Wednesday, 24 June 2015

Lady Almina and the Real Downton Abbey: The Lost Legacy of Highclere Castle - Lady Fiona Carnarvon (The Women of the Real Downton Abbey #1)

Published: December 2011
Pages: 310
Publisher: Hodder and Stoughton


Lady Fiona Carnarvon became the chatelaine of Highclere Castle - the setting of the hit series Downton Abbey - eight years ago. In that time she's become fascinated by the rich history of Highclere, and by the extraordinary people who lived there over the centuries. 
One person particularly captured Fiona's imagination - Lady Almina, the 5th Countess of Carnarvon. 
Almina was the illegitimate daughter of banking tycoon Alfred de Rothschild. She was his only daughter and he doted on her. She married George, the Earl of Carnarvon, at 19 with an enormous dowry. 
At first, life at Highclere was a dizzying mix of sumptuous banquets for 500 and even the occasional royal visitor. Almina oversaw 80 members of staff - many of whom came from families who had worked at Highclere for generations. 
But when the First World War broke out, life at Highclere changed forever. 
History intervened and Almina and the staff of Highclere were thrown into one of the most turbulent times of the last century. Almina was forced to draw on her deepest reserves of courage in order to ensure her family, the staff and the castle survived.
This is the remarkable story of a lost time. But Highclere remains and in this book, Fiona weaves Almina's journey into the heritage and history of one of England's most exquisite Victorian castles.


Like most people who have read this book, I only did it because of Downton Abbey, which I adore. It’s horrendous and I love it. The author, the current Countess of Carnarvon, plays up the Downton Abbey connection, but rather than giving an entire historic timeline of Highclere, she focuses in on the turn of the century and Lady Almina, the 5th Countess of Carnarvon.  

I know the book is called “The Lost Legacy of Highclere Castle”, but not a whole lot of it actually happens at Highclere. A lot of the action actually goes down in London and Egypt. The book also goes into detail on Lord Carnarvon’s excavations in Egypt, the hospital in London, and the action on the battlefields. There is an awful lot of history, but I found it a really interesting way to learn about the Victorian and Edwardian era and the First World War. So rather than the castle becoming the focal point of the book, the story revolves around Lady Almina and her family. I feel like the author feels a certain kinship to Almina, given that they both married into the Carnarvon family, both having to adapt to the new lifestyle that comes with the title, so there is probably a personal bias there.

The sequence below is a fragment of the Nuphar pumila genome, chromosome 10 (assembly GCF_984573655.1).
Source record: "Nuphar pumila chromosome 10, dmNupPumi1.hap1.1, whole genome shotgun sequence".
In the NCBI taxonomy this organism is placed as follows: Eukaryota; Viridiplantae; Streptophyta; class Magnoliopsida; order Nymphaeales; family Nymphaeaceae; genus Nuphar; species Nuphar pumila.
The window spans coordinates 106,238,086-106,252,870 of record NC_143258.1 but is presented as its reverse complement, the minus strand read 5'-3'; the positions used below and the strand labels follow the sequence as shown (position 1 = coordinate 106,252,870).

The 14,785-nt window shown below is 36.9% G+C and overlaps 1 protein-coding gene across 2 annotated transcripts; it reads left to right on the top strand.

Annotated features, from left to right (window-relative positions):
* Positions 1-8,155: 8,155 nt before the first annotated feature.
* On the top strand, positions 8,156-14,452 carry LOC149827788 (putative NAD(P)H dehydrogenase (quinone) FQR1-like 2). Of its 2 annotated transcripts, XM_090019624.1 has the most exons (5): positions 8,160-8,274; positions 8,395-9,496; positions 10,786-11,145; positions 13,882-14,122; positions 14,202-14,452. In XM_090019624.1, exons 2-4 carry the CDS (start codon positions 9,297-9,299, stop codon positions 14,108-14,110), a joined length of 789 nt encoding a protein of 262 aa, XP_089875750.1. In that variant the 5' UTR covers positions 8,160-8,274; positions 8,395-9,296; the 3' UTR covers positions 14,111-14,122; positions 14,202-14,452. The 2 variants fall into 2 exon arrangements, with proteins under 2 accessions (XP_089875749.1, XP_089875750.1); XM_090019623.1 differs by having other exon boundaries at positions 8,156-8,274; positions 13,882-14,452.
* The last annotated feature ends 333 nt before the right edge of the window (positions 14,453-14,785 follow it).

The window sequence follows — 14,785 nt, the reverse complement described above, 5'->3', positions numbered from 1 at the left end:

As I was reading I couldn’t help but notice some serious parallels between Almina’s life and the plot of Downton Abbey, which made me wonder whether Fellowes sought inspiration for his series from the history of the castle itself. To me, this just means that anyone like me who is reading this book because they love the series, will really enjoy it.

The book is written in third person, and really reminded me of the style of Mrs. Robinson’s Disgrace by Kate Summerscale. Both books are based on real events and references letters, records and documents. However , the Countess of Carnarvon seems to have been a bit more liberal in her interpretation of the events than Summerscale ever was, giving accounts and descriptions of the “characters” opinions and emotions. Unless of course she has all this is recorded in letters and diaries, but it all seem a bit speculative to me.

Overall, this is a really great book that any fan of Downton Abbey would enjoy.

Four Stars ****

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